What we’re reading this month: December 2022

The books U.S. Catholic writers have enjoyed this month, including “Swinging on the Garden Gate” and “The Samaritan Woman’s Story.”
Arts & Culture

Swinging on the Garden Gate

By Elizabeth Jarrett Andrew (Skinner House Books, 2022)

When I opened Swinging on the Garden Gate, I was expecting a sort of clinical “fix-it” or “How to Deal With Being Bisexual 101” type of book, but instead I found a warm hand holding mine and inviting me in.

Within the book’s pages, Elizabeth Jarrett Andrew introduces us to a little girl filled with a vibrant, wild spirituality that makes her long to dance through the aisles of her church and love others fiercely. But slowly the girl becomes constricted by societal expectations, alienated from the “normal” desires of her peers, afraid of her body, and lacking a sense of meaning.

It is not until her college years, as Andrew is journeying across the world, feeling burnt out and hollow, that she finally begins to grieve for the little girl. She sleeps for days and finds God among the mountains and ravines. And she meets herself: “The body I turned my back on and ran from in panic was my body, a holy vessel. . . . In the end I was no longer afraid to touch her.” She finally utters the word bisexual about herself.

She comes out to her spiritual mentor, her parents, her friends, and her congregation. Among the dusty shelves of a local bookstore she finds her vocation: to stand in the literary gap and reach out to the margins. She describes searching the shelves vainly for a book on bisexuality: “The gap on the bookshelves gave me a mandate: Walk into your longing. Write this book.” And she certainly did. With the incredible gift of her memoir, Andrew shows us that we’re not alone, that we’re all trying to find our way in this society full of restrictions and loneliness. She reaches through the pages and shows us that we can find God within bodies we were taught to hate. She opens the garden gate and invites us in. We are safe.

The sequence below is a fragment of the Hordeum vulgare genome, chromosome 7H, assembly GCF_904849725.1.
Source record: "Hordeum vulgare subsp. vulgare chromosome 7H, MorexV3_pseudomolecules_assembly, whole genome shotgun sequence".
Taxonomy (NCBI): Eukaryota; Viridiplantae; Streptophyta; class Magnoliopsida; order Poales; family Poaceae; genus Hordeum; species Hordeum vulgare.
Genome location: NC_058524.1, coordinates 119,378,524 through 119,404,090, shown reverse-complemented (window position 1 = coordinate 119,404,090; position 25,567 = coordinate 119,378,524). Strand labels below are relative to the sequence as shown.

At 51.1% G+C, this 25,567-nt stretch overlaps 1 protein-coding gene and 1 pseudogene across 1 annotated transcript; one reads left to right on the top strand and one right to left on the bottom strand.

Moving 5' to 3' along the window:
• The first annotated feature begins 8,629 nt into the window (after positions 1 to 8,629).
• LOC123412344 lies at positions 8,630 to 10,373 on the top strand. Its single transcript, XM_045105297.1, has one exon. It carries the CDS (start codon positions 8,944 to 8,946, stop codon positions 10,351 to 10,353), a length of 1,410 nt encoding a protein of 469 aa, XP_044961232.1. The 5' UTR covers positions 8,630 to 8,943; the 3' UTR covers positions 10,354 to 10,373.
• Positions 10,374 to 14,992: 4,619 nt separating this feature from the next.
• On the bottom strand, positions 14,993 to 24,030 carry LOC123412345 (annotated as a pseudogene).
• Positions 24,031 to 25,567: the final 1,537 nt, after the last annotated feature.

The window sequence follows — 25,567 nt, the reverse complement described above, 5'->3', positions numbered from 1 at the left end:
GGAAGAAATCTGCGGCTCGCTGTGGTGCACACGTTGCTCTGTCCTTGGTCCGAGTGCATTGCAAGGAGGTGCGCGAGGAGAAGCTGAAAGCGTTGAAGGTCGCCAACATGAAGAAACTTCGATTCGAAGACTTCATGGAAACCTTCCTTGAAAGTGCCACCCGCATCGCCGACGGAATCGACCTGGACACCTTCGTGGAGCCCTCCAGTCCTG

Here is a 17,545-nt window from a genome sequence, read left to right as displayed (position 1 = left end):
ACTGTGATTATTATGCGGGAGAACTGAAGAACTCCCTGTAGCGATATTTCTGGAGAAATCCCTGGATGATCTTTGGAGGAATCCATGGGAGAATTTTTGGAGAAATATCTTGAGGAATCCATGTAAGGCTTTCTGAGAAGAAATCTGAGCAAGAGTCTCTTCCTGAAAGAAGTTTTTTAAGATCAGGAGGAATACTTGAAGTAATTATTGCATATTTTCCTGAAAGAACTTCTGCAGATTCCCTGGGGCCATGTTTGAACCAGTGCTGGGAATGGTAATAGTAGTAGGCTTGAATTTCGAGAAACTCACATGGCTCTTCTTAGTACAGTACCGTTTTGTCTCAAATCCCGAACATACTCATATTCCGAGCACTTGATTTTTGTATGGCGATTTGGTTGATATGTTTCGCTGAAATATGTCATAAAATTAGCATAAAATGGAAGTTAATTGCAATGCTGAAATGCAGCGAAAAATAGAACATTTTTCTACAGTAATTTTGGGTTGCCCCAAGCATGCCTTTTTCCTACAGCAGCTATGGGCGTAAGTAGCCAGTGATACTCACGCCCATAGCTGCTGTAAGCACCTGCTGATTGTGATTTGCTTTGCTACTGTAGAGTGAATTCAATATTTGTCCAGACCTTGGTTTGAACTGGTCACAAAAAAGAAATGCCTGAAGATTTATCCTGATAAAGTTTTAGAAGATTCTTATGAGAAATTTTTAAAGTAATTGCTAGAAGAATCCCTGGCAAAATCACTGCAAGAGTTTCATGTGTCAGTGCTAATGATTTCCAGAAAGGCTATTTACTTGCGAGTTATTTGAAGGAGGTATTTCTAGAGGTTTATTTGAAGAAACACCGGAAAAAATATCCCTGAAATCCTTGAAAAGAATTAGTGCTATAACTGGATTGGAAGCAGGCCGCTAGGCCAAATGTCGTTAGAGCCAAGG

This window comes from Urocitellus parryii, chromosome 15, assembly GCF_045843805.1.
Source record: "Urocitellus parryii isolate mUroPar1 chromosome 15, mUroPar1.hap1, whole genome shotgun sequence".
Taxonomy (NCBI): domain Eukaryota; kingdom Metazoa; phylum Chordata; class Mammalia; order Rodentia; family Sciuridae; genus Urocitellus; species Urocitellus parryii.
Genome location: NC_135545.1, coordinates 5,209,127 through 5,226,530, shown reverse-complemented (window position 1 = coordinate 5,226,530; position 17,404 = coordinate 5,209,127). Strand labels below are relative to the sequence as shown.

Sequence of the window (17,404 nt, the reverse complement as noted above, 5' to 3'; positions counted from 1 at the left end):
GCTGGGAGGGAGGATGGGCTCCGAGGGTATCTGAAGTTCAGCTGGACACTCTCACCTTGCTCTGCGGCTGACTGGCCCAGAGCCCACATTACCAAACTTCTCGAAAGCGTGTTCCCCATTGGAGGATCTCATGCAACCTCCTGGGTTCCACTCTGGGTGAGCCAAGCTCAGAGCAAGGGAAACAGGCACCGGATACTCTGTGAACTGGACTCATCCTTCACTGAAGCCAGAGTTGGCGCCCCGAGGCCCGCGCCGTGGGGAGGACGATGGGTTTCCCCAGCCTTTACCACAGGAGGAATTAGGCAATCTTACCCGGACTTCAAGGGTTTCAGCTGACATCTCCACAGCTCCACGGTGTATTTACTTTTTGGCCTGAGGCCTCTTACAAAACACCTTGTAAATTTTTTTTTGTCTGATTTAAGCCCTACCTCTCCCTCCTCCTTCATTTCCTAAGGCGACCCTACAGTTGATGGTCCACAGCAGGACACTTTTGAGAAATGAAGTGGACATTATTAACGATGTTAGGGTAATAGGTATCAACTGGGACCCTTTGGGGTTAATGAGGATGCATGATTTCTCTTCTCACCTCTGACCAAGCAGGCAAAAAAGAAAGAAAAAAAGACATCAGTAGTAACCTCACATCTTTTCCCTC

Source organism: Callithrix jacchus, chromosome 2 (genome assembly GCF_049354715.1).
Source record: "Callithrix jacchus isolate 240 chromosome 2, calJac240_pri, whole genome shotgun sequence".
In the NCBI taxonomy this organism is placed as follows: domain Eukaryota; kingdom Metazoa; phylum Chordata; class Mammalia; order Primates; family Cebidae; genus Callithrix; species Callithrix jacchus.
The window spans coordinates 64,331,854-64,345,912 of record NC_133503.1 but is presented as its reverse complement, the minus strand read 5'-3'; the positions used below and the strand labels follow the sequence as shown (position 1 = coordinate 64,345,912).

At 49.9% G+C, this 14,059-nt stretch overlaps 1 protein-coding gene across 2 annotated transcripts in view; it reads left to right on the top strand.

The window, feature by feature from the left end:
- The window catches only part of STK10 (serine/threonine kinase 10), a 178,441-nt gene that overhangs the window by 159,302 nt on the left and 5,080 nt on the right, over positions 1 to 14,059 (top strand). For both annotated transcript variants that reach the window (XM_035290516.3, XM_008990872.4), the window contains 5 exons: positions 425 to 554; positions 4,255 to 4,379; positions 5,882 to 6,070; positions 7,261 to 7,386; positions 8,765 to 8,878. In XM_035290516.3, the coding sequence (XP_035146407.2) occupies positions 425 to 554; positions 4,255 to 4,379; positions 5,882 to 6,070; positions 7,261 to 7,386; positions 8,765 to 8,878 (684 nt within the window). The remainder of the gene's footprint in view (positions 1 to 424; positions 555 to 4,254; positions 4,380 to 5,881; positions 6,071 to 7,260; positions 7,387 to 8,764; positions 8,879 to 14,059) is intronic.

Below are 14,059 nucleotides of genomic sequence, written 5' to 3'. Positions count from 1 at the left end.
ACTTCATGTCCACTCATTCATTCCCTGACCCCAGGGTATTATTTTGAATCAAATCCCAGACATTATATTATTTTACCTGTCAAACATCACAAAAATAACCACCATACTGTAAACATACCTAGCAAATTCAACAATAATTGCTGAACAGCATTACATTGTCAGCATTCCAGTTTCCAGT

—Bri Rooke

The Samaritan Woman’s Story

By Caryn A. Reeder (InterVarsity Press, 2022)

Caryn A. Reeder presents a fascinating interpretation of John 4:4–42 in the context of the #MeToo and #ChurchToo movements, with challenging ideas for reimagining the ecclesial community. The Bible, Reeder notes, gives voice to the marginalized against the powerful, making a strong call for justice.

However, the Bible is also implicated in stories of abuse because of the male-centered world of its origin. Thus, it has been used to perpetuate violence rather than protect the vulnerable. The Bible has even contributed to sexual abuse in the church. As Reeder observes, the #ChurchToo movement reveals the devastating consequences of a culture of violence.

Reeder shows how the church’s history of interpreting the Samaritan woman’s story supports the “sexualization and marginalization of women, factors that have contributed to the crisis of sexual assault in the church.” Reeder negotiates between the characterization of the Samaritan woman as a sinner, adulterer, and social outcast and her identity as an intelligent theologian and a model of discipleship.


Past interpretations of the story have been limited due to a lack of engagement with the historical context of the first-century Greco-Roman world. Essential to understanding John 4:4–42 is knowledge of how marriage contracts worked. Understanding the role her family might have played in arranging her marriages is important for interpreting the story. Marriage, in that culture, was an alliance between families for social, economic, and political reasons. Men arranged marriages for their daughters and sisters. There is no evidence that this was not the marital history of the Samaritan woman. Reeder invites pastors, teachers, and Christians to see in this story the equality of the children of God, and a summons toward full participation of women in the church, to address the crisis of #ChurchToo.

—Father Ferdinand Okorie, C.M.F.

Briefly noted:

Hope: A User’s Manual

By MaryAnn McKibben Dana (Eerdmans Publishing Co., 2022)

McKibben Dana presents a different view of hope than our culture often presents—a “story we live by” rather than a mentality we struggle to maintain.

Life’s Too Short to Pretend You’re Not Religious

By David Dark (Broadleaf Books, 2022)

Dark argues that every one of us is religious in some way, and he invites us to come to terms with how our values intersect with the way we approach the world.


Against War: Building a Culture of Peace

By Pope Francis (Orbis Books, 2022)

Pope Francis calls for a global cultivation of nonviolence and a pledge to “never again war.”

This article also appears in the December 2022 issue of U.S. Catholic (Vol. 87, No. 12, page 39). Click here to subscribe to the magazine.

About the author

Ferdinand Okorie, C.M.F.

Ferdinand Okorie is a member of the Claretian Missionaries and vice president and academic dean at Catholic Theological Union in Chicago, where he is also an assistant professor of New Testament studies. He is the editor-in-chief of U.S. Catholic.

About the author

Bri Rooke

Bri Rooke is a writer living in Chicago.

Add comment